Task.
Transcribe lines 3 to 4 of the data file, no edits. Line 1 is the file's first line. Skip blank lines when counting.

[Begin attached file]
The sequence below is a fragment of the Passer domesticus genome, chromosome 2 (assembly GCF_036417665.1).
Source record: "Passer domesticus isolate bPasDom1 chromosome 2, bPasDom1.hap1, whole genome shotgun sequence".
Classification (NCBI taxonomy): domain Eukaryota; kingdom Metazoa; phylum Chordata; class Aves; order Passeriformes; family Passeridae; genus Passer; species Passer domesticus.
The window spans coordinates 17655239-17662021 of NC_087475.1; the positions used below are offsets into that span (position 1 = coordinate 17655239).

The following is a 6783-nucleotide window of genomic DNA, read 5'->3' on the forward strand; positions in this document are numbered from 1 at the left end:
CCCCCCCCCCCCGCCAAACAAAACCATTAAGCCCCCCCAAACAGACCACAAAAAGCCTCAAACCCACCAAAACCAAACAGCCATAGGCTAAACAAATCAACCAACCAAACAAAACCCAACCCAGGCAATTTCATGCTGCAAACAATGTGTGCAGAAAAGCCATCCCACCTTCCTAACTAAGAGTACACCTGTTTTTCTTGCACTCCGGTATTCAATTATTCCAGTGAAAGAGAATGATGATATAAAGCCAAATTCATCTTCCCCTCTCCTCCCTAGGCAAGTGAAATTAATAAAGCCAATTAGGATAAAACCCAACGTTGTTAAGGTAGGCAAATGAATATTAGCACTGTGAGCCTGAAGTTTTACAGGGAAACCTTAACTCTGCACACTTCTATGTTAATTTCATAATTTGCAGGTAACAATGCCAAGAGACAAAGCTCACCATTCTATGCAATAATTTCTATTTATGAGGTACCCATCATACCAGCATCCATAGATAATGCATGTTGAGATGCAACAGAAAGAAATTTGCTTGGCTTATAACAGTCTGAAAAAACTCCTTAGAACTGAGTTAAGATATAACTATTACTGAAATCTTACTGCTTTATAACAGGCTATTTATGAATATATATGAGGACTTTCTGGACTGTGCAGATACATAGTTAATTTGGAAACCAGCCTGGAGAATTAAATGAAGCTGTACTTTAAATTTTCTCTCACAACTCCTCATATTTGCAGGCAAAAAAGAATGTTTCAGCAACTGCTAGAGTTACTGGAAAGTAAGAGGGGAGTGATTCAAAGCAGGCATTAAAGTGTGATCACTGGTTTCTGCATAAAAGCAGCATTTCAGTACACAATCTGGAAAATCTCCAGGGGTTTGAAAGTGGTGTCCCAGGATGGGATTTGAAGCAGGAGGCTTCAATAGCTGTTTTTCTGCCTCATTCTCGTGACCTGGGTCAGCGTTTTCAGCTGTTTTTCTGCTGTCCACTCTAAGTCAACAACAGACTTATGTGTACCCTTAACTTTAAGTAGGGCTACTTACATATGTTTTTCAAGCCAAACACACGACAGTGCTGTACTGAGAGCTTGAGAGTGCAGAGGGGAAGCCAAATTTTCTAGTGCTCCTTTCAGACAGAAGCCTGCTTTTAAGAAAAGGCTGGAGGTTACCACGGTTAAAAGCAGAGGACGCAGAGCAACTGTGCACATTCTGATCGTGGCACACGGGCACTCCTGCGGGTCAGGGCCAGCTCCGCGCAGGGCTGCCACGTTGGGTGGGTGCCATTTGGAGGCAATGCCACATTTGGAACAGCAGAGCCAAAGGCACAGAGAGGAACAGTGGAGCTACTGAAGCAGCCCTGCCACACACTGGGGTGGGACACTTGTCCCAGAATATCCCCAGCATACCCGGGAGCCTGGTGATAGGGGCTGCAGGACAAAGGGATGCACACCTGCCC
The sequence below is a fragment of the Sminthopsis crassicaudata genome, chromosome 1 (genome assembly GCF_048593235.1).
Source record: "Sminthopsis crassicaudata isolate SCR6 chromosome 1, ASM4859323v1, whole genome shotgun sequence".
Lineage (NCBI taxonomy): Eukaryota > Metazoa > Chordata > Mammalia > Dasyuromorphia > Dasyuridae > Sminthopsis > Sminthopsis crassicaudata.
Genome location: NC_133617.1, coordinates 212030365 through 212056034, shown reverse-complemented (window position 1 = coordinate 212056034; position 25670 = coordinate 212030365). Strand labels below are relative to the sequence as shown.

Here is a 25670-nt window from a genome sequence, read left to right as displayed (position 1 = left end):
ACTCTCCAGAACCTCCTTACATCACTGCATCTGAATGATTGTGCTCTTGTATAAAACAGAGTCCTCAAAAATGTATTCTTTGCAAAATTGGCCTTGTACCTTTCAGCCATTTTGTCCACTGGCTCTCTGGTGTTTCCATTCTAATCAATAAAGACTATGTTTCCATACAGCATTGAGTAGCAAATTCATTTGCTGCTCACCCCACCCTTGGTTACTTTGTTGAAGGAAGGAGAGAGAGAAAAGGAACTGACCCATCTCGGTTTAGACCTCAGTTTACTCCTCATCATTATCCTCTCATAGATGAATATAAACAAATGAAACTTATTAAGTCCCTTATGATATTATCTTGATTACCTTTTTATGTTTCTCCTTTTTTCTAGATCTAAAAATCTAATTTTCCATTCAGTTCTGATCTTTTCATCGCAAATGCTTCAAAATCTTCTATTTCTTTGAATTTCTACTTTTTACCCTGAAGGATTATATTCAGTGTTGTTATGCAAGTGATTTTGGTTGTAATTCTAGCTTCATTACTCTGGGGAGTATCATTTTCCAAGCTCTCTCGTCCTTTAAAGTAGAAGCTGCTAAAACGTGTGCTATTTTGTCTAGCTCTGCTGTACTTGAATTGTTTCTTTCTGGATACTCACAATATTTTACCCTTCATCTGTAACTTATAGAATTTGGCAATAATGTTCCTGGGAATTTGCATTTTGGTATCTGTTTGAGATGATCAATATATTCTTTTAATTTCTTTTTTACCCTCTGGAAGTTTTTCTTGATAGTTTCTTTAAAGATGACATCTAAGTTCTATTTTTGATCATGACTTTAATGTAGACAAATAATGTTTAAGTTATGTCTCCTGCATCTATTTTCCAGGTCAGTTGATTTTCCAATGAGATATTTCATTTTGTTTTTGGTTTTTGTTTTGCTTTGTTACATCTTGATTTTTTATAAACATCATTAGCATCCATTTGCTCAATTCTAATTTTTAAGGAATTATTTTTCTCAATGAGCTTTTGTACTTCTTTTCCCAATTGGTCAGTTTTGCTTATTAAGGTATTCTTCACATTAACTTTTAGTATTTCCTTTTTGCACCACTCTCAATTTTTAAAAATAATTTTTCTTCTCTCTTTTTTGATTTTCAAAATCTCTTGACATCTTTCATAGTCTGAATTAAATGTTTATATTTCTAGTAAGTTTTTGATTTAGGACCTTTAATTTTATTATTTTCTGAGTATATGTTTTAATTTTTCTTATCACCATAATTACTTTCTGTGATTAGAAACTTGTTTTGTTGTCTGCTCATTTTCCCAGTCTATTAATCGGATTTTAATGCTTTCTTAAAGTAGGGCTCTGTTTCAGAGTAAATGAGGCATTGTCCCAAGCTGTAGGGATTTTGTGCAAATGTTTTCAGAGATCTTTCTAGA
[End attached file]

Classification (NCBI taxonomy): domain Eukaryota; kingdom Metazoa; phylum Chordata; class Aves; order Passeriformes; family Passeridae; genus Passer; species Passer domesticus.
The window spans coordinates 17655239-17662021 of NC_087475.1; the positions used below are offsets into that span (position 1 = coordinate 17655239).